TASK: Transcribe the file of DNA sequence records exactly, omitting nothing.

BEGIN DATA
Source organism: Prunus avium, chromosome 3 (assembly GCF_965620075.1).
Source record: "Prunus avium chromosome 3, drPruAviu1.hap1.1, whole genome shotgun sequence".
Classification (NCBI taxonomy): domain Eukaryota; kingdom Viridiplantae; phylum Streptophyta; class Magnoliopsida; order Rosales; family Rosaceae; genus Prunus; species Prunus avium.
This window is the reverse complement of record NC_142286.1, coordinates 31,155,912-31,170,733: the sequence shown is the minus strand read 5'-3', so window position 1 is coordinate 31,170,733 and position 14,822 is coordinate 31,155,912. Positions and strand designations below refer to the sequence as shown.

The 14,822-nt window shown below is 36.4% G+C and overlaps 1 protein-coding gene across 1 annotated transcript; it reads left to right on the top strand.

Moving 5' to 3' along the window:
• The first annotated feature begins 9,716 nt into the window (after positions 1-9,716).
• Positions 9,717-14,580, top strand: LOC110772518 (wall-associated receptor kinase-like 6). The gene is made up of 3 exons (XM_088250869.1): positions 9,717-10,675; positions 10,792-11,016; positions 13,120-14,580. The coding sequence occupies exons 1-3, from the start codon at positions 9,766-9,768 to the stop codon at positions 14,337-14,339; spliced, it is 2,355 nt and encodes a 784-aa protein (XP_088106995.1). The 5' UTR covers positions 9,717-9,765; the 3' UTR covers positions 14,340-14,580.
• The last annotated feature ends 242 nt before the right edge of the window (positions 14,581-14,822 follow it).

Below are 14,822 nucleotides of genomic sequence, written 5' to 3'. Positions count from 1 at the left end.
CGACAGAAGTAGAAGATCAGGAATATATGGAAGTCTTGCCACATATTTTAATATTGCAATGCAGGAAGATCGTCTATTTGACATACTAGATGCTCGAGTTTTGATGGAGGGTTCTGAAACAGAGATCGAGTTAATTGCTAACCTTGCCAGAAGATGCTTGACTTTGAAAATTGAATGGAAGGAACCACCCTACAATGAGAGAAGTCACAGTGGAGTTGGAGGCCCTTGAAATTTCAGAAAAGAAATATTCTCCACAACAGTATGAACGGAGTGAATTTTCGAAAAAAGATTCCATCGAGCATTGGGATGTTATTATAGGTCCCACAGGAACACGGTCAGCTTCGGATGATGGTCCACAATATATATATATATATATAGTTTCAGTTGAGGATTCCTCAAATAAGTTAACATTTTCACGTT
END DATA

Source organism: Prunus avium, chromosome 3 (assembly GCF_965620075.1).
Source record: "Prunus avium chromosome 3, drPruAviu1.hap1.1, whole genome shotgun sequence".
Classification (NCBI taxonomy): domain Eukaryota; kingdom Viridiplantae; phylum Streptophyta; class Magnoliopsida; order Rosales; family Rosaceae; genus Prunus; species Prunus avium.
This window is the reverse complement of record NC_142286.1, coordinates 31,155,912-31,170,733: the sequence shown is the minus strand read 5'-3', so window position 1 is coordinate 31,170,733 and position 14,822 is coordinate 31,155,912. Positions and strand designations below refer to the sequence as shown.

The 14,822-nt window shown below is 36.4% G+C and overlaps 1 protein-coding gene across 1 annotated transcript; it reads left to right on the top strand.

Moving 5' to 3' along the window:
• The first annotated feature begins 9,716 nt into the window (after positions 1-9,716).
• Positions 9,717-14,580, top strand: LOC110772518 (wall-associated receptor kinase-like 6). The gene is made up of 3 exons (XM_088250869.1): positions 9,717-10,675; positions 10,792-11,016; positions 13,120-14,580. The coding sequence occupies exons 1-3, from the start codon at positions 9,766-9,768 to the stop codon at positions 14,337-14,339; spliced, it is 2,355 nt and encodes a 784-aa protein (XP_088106995.1). The 5' UTR covers positions 9,717-9,765; the 3' UTR covers positions 14,340-14,580.
• The last annotated feature ends 242 nt before the right edge of the window (positions 14,581-14,822 follow it).

Below are 14,822 nucleotides of genomic sequence, written 5' to 3'. Positions count from 1 at the left end.
CGACAGAAGTAGAAGATCAGGAATATATGGAAGTCTTGCCACATATTTTAATATTGCAATGCAGGAAGATCGTCTATTTGACATACTAGATGCTCGAGTTTTGATGGAGGGTTCTGAAACAGAGATCGAGTTAATTGCTAACCTTGCCAGAAGATGCTTGACTTTGAAAATTGAATGGAAGGAACCACCCTACAATGAGAGAAGTCACAGTGGAGTTGGAGGCCCTTGAAATTTCAGAAAAGAAATATTCTCCACAACAGTATGAACGGAGTGAATTTTCGAAAAAAGATTCCATCGAGCATTGGGATGTTATTATAGGTCCCACAGGAACACGGTCAGCTTCGGATGATGGTCCACAATATATATATATATATATAGTTTCAGTTGAGGATTCCTCAAATAAGTTAACATTTTCACGTT